Part one in a series. Paresh Upadhyaya is Senior Vice President, Director of Currencies, US.
The US dollar (USD) bull market entered its fourth consecutive year in 2016 and we believe factors are aligning for the rally to enter its fifth consecutive year, a potentially significant one. There are three factors that will fuel the USD rally in 2017: fiscal stimulus proposal, US rate normalization and idiosyncratic factors. The degree to which these factors materialize will determine the intensity of the USD strength.
Fiscal Stimulus Policy and the USD
We expect much easier fiscal policy to be one of the two biggest drivers rejuvenating the USD rally in 2017. However, it is also the factor with the greatest upside risk. There is a strong relationship between a looser fiscal policy and the USD. Some prior USD bull rallies have been associated with easier fiscal policies, such as 1981 to 1986 and 1997 to 2002. The recent rally has drawn parallels to the 1980 to 1984 record USD bull market in which the US implemented a very tight monetary policy and easy fiscal policy.
The Donald Trump administration is proposing an ambitious economic plan consisting of $1 trillion of infrastructure spending over the next 10 years, a cut in personal income taxes and a reduction in corporate taxes from 35% to 15%. The Center for Budget Responsibility estimates Trump’s tax plan will cost $6 trillion in revenue over 10 years. We will not know the final details of the tax plan in the first quarter of 2017, but preliminary projections from the Tax Policy Center estimate a 1.5% boost to gross domestic product (GDP) in the first year while ABN AMRO Group projects a 2.5% boost to gross domestic product over two years.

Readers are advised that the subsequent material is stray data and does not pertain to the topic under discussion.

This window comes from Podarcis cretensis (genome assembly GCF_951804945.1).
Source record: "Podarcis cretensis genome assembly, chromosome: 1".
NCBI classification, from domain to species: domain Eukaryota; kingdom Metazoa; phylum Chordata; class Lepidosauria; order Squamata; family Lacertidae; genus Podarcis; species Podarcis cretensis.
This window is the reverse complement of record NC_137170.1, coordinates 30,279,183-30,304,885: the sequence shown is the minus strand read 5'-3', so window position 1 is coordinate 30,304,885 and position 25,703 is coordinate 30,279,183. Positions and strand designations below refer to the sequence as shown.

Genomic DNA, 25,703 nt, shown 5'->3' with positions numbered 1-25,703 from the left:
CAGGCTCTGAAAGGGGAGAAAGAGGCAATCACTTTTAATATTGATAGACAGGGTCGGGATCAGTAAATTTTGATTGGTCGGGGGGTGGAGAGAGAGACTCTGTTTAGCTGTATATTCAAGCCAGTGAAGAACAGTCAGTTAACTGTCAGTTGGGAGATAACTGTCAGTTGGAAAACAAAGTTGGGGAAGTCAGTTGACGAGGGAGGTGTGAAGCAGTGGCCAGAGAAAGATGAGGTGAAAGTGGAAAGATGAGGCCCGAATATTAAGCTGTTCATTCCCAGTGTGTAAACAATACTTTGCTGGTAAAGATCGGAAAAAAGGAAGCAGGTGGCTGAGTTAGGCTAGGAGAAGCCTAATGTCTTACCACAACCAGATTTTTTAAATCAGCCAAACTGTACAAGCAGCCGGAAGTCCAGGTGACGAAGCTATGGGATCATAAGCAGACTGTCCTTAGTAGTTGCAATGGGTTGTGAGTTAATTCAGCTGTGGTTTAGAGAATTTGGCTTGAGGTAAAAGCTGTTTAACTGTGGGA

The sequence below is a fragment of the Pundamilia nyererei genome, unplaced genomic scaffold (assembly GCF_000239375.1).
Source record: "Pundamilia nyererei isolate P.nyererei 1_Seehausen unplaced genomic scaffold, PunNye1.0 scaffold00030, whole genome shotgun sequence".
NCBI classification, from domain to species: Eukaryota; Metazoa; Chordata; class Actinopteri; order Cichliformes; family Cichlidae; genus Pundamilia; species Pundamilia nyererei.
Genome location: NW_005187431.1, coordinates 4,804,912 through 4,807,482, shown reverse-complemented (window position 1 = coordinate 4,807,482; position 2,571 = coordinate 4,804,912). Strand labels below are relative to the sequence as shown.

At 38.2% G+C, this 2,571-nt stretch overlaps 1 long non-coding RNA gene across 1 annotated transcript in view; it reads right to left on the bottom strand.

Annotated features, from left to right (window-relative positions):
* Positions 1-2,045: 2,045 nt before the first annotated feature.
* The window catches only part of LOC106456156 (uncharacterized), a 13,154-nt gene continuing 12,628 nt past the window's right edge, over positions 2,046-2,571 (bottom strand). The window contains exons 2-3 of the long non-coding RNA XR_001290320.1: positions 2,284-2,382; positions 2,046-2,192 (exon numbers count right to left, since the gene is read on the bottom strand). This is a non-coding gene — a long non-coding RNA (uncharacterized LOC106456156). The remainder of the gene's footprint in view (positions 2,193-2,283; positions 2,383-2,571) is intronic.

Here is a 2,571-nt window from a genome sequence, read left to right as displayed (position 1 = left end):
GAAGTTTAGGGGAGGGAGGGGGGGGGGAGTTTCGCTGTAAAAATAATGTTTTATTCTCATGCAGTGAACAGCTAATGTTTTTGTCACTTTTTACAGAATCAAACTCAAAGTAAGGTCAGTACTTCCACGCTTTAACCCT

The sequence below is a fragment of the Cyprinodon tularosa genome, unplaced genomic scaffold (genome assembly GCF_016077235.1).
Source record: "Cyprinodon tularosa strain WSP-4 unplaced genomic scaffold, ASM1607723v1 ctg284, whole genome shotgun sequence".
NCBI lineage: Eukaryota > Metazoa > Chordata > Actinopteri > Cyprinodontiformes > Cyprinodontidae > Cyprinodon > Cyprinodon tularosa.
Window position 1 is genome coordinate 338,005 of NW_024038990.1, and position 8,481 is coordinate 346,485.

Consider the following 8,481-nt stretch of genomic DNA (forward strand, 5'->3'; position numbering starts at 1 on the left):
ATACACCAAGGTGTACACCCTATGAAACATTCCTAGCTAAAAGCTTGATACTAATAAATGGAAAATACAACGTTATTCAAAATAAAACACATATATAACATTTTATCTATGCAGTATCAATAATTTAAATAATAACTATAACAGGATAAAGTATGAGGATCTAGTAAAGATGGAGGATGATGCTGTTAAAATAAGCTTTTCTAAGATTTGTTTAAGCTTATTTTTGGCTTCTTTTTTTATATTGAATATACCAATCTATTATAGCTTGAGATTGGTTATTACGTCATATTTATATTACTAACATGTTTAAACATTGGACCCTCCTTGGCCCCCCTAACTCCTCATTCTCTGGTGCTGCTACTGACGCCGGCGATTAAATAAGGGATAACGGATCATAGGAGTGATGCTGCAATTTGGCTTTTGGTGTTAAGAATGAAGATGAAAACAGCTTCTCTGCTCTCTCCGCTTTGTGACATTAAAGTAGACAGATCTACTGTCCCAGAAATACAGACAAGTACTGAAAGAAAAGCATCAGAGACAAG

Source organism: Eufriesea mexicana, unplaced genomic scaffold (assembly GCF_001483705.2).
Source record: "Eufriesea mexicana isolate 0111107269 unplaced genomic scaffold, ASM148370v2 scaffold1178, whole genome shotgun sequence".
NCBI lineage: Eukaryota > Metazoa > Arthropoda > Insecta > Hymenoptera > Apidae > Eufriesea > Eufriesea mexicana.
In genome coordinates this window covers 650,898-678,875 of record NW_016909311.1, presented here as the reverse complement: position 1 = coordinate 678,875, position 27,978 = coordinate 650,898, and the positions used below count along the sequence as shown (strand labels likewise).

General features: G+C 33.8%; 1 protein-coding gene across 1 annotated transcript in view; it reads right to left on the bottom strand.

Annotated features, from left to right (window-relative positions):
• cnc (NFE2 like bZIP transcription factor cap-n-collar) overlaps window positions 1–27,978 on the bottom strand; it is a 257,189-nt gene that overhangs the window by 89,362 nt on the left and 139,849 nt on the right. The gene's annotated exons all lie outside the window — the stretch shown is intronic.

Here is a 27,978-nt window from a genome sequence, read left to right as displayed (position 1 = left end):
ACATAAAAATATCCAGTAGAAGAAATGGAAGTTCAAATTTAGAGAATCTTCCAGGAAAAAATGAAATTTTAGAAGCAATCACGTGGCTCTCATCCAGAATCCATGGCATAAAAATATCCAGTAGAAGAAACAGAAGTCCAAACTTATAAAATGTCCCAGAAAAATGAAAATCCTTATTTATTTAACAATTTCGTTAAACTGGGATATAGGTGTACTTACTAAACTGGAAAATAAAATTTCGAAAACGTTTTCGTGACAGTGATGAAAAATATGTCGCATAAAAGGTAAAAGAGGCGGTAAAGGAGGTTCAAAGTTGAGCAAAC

Historical Strength of the Dollar
Source: Datastream and Pioneer Investments. Last data point 12/15/16.
Potential Benefits to the USD
We anticipate the USD to benefit from easier fiscal policy in a number of ways. First, we expect the US to grow solidly above trend. This should lead to a widening in growth differentials against G10¹ economies. The estimations of Pioneer Investments’ Macroeconomic team suggest that, in case of full implementation of announced policies, US growth could notably accelerate over the course of the next several quarters. Should this occur, it will likely force the Federal Reserve to accelerate its pace of monetary tightening.
Additionally, as part of the overall corporate tax reform and possibly to fund the fiscal stimulus program, there is a proposal for a repatriation tax holiday. The one-off tax holiday would give multinational corporations a low tax rate to repatriate offshore earnings. A similar proposal, named the Homeland Investment Act (HIA) in 2005, brought in around $300 billion (USD and non-USD). There are between $2.5 trillion to $3 trillion in earnings kept overseas.
Cumulative Repatriated Earnings Since 1990
Source: Bureau of Economic Analysis, Westpac, Pioneer Investments. Last data point 12/31/15.
Conservatively, I believe we may see a repeat of the inflows seen in 2005. In 2005, US corporations repatriated 30% of total US earnings. If that percent holds true again, it could equate to $780 billion. Most currency strategists estimate that 80% of offshore earnings are in USD. Therefore, the potential offshore earnings denominated in non-USD that are repatriated could amount to $156 billion, compared to an estimated $60 billion in 2005. According to a Westpac analysis, European states account for the bulk of US offshore earnings, exceeding $1 trillion, followed by Canada, the United Kingdom, Switzerland, Singapore, Mexico and Japan.2 Therefore, we believe the euro, Canadian dollar, British pound, Swiss franc, Mexican peso and Japanese yen are most vulnerable to repatriation.